These three stories aside, research by housing charity Shelter in 2016 also found that as many as one in eight tenants has been at the hands of landlords who’d broken the law, whether through dangerous conditions, cutting off utilities or throwing out their possessions. But just what can tenants do?
A Lack of Knowledge Of Rights
Stock Image. Image Credit: Anh Nguyen / Unsplash
One of the biggest problems surrounding rights for tenants is the complexity of the law. The Government has published a Decent Homes Standard, which sets out minimum requirements for homes. These state that the home should be in a “reasonable state of repair, have reasonably modern facilities and services (for example the bathroom must not be more than 30 years old), and provide a reasonable degree of thermal comfort”. However, a recent analysis by The Independent found more than a third of private rentals failed basic health and safety checks.
It’s a huge question about rights. It’s not necessarily the same in each type of tenancy
Nikki Carr, Arden Chambers
There are times when the Human Rights Convention can come into play too, for example Article 8 which protects the right to a private and family life, Protocol 1-1 which protects the peaceful enjoyment of property, and Article 14 which prohibits discrimination. However, beyond this it all becomes a bit unclear.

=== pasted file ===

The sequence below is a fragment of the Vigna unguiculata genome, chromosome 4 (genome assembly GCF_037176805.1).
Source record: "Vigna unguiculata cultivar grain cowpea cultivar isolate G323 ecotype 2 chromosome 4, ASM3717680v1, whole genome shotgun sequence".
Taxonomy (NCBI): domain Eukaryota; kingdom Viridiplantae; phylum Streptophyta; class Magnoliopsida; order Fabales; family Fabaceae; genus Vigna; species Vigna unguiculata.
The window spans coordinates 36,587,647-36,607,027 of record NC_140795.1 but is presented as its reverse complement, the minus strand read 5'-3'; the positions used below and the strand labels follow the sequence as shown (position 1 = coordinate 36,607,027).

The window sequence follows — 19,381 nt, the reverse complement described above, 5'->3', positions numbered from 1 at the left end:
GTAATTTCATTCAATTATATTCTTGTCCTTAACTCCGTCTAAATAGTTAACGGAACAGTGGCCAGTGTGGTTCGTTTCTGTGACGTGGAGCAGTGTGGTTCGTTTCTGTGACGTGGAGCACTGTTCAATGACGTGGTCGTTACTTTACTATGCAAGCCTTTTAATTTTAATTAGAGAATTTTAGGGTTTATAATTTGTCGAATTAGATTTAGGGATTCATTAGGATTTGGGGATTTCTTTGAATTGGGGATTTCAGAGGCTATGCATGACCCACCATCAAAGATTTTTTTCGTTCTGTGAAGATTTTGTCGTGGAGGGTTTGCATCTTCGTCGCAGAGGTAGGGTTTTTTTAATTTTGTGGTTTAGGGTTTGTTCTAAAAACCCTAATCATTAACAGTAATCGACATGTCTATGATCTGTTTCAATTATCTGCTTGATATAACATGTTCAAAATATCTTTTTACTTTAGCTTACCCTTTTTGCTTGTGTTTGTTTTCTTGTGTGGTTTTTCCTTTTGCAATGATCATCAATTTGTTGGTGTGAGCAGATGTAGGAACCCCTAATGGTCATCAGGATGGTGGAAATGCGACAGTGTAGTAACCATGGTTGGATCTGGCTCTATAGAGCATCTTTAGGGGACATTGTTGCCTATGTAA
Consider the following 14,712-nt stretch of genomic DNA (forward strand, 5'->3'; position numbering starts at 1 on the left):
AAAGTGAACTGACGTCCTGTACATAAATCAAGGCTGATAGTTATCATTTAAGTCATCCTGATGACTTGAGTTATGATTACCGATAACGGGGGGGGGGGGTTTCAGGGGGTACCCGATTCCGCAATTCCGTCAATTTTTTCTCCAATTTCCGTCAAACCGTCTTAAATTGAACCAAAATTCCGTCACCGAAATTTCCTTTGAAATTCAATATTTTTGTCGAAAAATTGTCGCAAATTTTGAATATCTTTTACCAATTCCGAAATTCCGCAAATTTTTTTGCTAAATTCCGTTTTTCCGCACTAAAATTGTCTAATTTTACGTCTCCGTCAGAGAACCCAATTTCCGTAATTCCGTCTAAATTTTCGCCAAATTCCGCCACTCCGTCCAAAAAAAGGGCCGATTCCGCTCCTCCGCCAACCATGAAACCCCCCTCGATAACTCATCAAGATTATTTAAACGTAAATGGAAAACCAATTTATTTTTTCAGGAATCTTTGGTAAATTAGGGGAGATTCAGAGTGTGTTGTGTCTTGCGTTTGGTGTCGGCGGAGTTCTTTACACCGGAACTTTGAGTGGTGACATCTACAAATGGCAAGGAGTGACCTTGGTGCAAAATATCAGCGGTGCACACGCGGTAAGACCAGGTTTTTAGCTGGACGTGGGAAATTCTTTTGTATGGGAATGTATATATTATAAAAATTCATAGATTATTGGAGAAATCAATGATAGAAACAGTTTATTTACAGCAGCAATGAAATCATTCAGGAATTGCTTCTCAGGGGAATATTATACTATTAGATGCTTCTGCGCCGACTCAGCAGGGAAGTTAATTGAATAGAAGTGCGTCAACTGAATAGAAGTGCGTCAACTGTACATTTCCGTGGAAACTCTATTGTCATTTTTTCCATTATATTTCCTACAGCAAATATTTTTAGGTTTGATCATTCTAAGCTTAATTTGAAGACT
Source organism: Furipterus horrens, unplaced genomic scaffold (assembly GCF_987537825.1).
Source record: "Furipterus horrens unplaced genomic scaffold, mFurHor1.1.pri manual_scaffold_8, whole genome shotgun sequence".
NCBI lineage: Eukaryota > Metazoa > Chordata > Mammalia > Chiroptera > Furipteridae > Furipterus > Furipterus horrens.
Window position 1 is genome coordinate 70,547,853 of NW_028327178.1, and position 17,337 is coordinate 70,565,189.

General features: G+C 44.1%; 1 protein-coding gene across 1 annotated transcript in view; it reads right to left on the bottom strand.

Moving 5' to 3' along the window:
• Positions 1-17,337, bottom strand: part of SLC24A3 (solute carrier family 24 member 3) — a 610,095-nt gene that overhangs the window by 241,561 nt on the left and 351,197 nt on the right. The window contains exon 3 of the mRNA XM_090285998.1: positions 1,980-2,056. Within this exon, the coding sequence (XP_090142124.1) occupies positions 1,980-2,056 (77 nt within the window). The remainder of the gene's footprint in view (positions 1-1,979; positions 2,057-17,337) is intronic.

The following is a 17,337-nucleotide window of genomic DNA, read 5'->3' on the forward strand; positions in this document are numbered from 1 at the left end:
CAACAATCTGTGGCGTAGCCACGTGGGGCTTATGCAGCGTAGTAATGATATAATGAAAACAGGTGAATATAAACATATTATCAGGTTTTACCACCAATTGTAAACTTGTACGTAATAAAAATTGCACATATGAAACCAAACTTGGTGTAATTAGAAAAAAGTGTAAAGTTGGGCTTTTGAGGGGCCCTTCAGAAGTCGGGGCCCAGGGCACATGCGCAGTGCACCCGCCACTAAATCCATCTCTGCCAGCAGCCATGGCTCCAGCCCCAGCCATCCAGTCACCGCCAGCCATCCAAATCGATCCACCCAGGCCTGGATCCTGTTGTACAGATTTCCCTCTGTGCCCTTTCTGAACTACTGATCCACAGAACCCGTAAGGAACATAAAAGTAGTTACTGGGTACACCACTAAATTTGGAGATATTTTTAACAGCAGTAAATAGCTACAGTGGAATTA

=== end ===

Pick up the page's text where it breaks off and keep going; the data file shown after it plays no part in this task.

Nikki Carr, a barrister at Arden Chambers, explained: “It’s a huge question [about rights], and the first thing is it’s not necessarily the same in each type of tenancy. You have the basics, like the right to peaceful enjoyment, but certain things will be guided by the contract.”
“So, in social housing the maintenance of heating and hot water would ordinarily be obligations for the landlord, but in a private situation this can be put on the tenant, so your first point of reference really is the contract.”
A Challenge of Education
Image Credit: Tucker Good / Unsplash
It’s undeniable that housing law for tenants is a tricky area. “Most certainly in the last ten years or so there’s been a huge amount of changes in the law,” added Nikki. “Even some lawyers have struggled to keep up.” She doesn’t think “for a second” there’s enough accessible information available for tenants.
Information about their rights as a tenant is not easily accessible and even when they go down the correct route it can be a complicated process.
Jake Butler, Save The Student
It’s a view also echoed by Jake Butler of Save the Student, an organisation which helps and advises students on any money related matters. “The number of students living in poor housing conditions is a huge issue, and in some extreme cases, we have had students contacting us with nowhere to turn,” he told RightsInfo. “Information about their rights as a tenant is not easily accessible and even when they go down the correct route, it can be a time consuming and complicated process.”
While the law might be complex, tenants will ultimately never be able to enforce their rights unless they’re empowered to understand them, and both Jake and Nikki agree there should be a drive in this area. For tenants like Sarah, Natalie and Alice though, it’s also about putting rights at the heart of renting.
“There still seems to be this outdated idea that renting is somehow almost an exception and that really, eventually, you’ll be owning a house – but that isn’t always an option now,” added Alice. “Laws need to keep up with that change. Things aren’t the same as 30 years ago. Having a secure home is my number one goal. It’s hard realising that goal might not be there. Everyone should have a right to their own home.”